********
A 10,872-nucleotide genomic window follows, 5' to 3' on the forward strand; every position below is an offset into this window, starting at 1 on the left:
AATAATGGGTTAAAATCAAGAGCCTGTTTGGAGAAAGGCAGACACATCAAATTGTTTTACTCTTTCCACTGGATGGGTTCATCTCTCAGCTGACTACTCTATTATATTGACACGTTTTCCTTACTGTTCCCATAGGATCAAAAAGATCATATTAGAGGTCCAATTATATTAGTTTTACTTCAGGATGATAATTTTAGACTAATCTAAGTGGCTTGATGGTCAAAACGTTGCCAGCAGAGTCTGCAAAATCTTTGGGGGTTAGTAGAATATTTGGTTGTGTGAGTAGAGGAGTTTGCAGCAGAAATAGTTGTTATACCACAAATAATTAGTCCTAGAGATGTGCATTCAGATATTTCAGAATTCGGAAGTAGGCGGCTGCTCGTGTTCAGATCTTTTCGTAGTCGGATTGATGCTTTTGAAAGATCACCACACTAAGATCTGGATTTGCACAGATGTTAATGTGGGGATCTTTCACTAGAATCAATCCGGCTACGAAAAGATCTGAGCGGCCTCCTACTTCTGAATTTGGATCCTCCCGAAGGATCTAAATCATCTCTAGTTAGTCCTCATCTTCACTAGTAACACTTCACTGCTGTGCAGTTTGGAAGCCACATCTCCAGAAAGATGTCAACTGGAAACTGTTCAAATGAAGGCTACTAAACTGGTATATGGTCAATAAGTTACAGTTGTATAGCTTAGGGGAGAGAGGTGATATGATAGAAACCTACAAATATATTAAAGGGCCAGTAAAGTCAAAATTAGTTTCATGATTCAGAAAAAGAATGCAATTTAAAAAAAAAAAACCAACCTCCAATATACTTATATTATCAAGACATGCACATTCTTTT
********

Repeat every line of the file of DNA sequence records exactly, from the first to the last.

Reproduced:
A 10,872-nucleotide genomic window follows, 5' to 3' on the forward strand; every position below is an offset into this window, starting at 1 on the left:
AATAATGGGTTAAAATCAAGAGCCTGTTTGGAGAAAGGCAGACACATCAAATTGTTTTACTCTTTCCACTGGATGGGTTCATCTCTCAGCTGACTACTCTATTATATTGACACGTTTTCCTTACTGTTCCCATAGGATCAAAAAGATCATATTAGAGGTCCAATTATATTAGTTTTACTTCAGGATGATAATTTTAGACTAATCTAAGTGGCTTGATGGTCAAAACGTTGCCAGCAGAGTCTGCAAAATCTTTGGGGGTTAGTAGAATATTTGGTTGTGTGAGTAGAGGAGTTTGCAGCAGAAATAGTTGTTATACCACAAATAATTAGTCCTAGAGATGTGCATTCAGATATTTCAGAATTCGGAAGTAGGCGGCTGCTCGTGTTCAGATCTTTTCGTAGTCGGATTGATGCTTTTGAAAGATCACCACACTAAGATCTGGATTTGCACAGATGTTAATGTGGGGATCTTTCACTAGAATCAATCCGGCTACGAAAAGATCTGAGCGGCCTCCTACTTCTGAATTTGGATCCTCCCGAAGGATCTAAATCATCTCTAGTTAGTCCTCATCTTCACTAGTAACACTTCACTGCTGTGCAGTTTGGAAGCCACATCTCCAGAAAGATGTCAACTGGAAACTGTTCAAATGAAGGCTACTAAACTGGTATATGGTCAATAAGTTACAGTTGTATAGCTTAGGGGAGAGAGGTGATATGATAGAAACCTACAAATATATTAAAGGGCCAGTAAAGTCAAAATTAGTTTCATGATTCAGAAAAAGAATGCAATTTAAAAAAAAAAAACCAACCTCCAATATACTTATATTATCAAGACATGCACATTCTTTT